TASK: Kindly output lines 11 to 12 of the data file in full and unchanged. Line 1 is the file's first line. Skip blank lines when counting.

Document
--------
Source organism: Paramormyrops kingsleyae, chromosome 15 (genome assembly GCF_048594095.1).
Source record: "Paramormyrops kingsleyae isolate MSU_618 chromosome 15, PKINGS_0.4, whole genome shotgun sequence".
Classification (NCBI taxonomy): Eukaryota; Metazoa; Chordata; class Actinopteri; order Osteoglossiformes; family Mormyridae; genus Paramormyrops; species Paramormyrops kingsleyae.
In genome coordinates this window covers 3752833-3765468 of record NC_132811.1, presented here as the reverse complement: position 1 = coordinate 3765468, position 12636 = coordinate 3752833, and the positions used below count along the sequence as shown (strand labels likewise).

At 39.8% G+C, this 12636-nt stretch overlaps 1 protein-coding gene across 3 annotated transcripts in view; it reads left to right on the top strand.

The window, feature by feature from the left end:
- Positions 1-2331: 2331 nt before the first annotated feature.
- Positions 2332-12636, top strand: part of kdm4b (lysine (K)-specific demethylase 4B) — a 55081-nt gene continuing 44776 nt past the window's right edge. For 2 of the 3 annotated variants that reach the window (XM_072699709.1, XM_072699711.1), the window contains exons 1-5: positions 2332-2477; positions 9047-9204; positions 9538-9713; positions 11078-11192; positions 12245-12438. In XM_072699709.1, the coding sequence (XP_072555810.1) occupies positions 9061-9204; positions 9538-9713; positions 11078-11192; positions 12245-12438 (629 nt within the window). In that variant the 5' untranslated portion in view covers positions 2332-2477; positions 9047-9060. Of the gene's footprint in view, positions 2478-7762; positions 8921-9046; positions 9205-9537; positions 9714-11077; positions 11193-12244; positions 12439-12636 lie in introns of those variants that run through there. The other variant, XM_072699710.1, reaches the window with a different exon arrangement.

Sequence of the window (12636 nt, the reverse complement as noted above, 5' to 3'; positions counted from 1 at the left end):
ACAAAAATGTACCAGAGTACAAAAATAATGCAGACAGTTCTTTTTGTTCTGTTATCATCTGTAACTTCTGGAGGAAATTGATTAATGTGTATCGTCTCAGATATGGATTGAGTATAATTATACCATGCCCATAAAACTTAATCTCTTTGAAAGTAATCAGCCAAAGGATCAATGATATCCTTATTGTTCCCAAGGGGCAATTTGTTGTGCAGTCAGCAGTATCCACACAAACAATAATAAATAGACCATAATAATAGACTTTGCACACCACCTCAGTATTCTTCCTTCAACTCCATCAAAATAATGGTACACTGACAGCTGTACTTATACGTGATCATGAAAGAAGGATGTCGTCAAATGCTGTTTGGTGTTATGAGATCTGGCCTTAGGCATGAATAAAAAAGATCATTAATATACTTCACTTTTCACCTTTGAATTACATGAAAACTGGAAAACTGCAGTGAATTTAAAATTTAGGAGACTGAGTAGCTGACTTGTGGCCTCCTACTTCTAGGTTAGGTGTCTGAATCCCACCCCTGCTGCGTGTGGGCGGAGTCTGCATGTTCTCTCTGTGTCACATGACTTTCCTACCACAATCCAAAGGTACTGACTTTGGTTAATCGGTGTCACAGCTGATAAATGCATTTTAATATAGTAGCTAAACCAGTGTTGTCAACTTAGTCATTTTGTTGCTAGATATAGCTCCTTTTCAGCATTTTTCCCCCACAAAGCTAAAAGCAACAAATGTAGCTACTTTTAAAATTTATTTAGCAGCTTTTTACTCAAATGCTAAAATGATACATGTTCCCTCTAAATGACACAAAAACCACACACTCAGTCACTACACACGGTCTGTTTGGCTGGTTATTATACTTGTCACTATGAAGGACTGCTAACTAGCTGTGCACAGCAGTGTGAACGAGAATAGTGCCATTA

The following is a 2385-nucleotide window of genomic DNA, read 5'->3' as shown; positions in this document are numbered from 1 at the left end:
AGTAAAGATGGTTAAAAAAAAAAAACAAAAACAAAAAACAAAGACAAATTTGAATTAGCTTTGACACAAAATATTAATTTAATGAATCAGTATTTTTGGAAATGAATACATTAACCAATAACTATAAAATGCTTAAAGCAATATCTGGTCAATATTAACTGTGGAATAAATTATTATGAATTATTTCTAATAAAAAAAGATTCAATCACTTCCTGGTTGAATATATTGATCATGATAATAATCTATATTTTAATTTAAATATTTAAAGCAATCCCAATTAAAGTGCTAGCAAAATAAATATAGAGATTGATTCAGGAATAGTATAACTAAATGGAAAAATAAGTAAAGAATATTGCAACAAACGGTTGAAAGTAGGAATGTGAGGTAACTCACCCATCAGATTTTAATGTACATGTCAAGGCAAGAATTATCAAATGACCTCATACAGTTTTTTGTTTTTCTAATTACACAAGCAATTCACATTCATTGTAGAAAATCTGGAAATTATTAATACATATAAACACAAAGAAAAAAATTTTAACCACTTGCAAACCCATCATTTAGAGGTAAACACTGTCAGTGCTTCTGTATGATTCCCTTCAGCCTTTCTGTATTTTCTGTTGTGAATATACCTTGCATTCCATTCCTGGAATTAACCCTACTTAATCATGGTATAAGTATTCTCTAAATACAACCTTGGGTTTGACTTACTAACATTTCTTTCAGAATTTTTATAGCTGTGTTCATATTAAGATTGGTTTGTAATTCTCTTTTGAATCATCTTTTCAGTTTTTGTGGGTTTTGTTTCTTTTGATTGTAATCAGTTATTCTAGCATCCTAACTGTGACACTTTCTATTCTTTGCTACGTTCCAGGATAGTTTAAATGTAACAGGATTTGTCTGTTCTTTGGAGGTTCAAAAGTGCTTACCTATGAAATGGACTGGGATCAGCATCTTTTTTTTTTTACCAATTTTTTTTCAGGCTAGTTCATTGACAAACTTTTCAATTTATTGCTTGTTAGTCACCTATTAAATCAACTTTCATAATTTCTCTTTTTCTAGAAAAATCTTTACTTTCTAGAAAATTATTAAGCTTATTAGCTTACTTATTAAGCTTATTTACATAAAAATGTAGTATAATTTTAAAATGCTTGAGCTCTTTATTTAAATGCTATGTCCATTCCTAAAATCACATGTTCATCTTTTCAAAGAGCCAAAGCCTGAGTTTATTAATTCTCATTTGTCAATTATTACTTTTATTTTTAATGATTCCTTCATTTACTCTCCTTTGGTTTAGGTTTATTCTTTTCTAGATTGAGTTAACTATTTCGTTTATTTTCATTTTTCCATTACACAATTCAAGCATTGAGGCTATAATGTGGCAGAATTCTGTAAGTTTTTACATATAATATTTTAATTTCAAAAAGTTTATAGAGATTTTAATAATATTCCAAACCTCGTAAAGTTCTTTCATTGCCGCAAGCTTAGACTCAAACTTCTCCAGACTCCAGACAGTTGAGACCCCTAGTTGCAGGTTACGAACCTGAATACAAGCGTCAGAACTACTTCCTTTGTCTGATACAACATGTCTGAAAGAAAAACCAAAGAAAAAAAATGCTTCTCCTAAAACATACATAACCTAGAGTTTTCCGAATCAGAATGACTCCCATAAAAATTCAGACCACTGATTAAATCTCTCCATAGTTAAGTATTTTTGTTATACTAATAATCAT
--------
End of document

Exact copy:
The following is a 2385-nucleotide window of genomic DNA, read 5'->3' as shown; positions in this document are numbered from 1 at the left end:
AGTAAAGATGGTTAAAAAAAAAAAACAAAAACAAAAAACAAAGACAAATTTGAATTAGCTTTGACACAAAATATTAATTTAATGAATCAGTATTTTTGGAAATGAATACATTAACCAATAACTATAAAATGCTTAAAGCAATATCTGGTCAATATTAACTGTGGAATAAATTATTATGAATTATTTCTAATAAAAAAAGATTCAATCACTTCCTGGTTGAATATATTGATCATGATAATAATCTATATTTTAATTTAAATATTTAAAGCAATCCCAATTAAAGTGCTAGCAAAATAAATATAGAGATTGATTCAGGAATAGTATAACTAAATGGAAAAATAAGTAAAGAATATTGCAACAAACGGTTGAAAGTAGGAATGTGAGGTAACTCACCCATCAGATTTTAATGTACATGTCAAGGCAAGAATTATCAAATGACCTCATACAGTTTTTTGTTTTTCTAATTACACAAGCAATTCACATTCATTGTAGAAAATCTGGAAATTATTAATACATATAAACACAAAGAAAAAAATTTTAACCACTTGCAAACCCATCATTTAGAGGTAAACACTGTCAGTGCTTCTGTATGATTCCCTTCAGCCTTTCTGTATTTTCTGTTGTGAATATACCTTGCATTCCATTCCTGGAATTAACCCTACTTAATCATGGTATAAGTATTCTCTAAATACAACCTTGGGTTTGACTTACTAACATTTCTTTCAGAATTTTTATAGCTGTGTTCATATTAAGATTGGTTTGTAATTCTCTTTTGAATCATCTTTTCAGTTTTTGTGGGTTTTGTTTCTTTTGATTGTAATCAGTTATTCTAGCATCCTAACTGTGACACTTTCTATTCTTTGCTACGTTCCAGGATAGTTTAAATGTAACAGGATTTGTCTGTTCTTTGGAGGTTCAAAAGTGCTTACCTATGAAATGGACTGGGATCAGCATCTTTTTTTTTTTACCAATTTTTTTTCAGGCTAGTTCATTGACAAACTTTTCAATTTATTGCTTGTTAGTCACCTATTAAATCAACTTTCATAATTTCTCTTTTTCTAGAAAAATCTTTACTTTCTAGAAAATTATTAAGCTTATTAGCTTACTTATTAAGCTTATTTACATAAAAATGTAGTATAATTTTAAAATGCTTGAGCTCTTTATTTAAATGCTATGTCCATTCCTAAAATCACATGTTCATCTTTTCAAAGAGCCAAAGCCTGAGTTTATTAATTCTCATTTGTCAATTATTACTTTTATTTTTAATGATTCCTTCATTTACTCTCCTTTGGTTTAGGTTTATTCTTTTCTAGATTGAGTTAACTATTTCGTTTATTTTCATTTTTCCATTACACAATTCAAGCATTGAGGCTATAATGTGGCAGAATTCTGTAAGTTTTTACATATAATATTTTAATTTCAAAAAGTTTATAGAGATTTTAATAATATTCCAAACCTCGTAAAGTTCTTTCATTGCCGCAAGCTTAGACTCAAACTTCTCCAGACTCCAGACAGTTGAGACCCCTAGTTGCAGGTTACGAACCTGAATACAAGCGTCAGAACTACTTCCTTTGTCTGATACAACATGTCTGAAAGAAAAACCAAAGAAAAAAAATGCTTCTCCTAAAACATACATAACCTAGAGTTTTCCGAATCAGAATGACTCCCATAAAAATTCAGACCACTGATTAAATCTCTCCATAGTTAAGTATTTTTGTTATACTAATAATCAT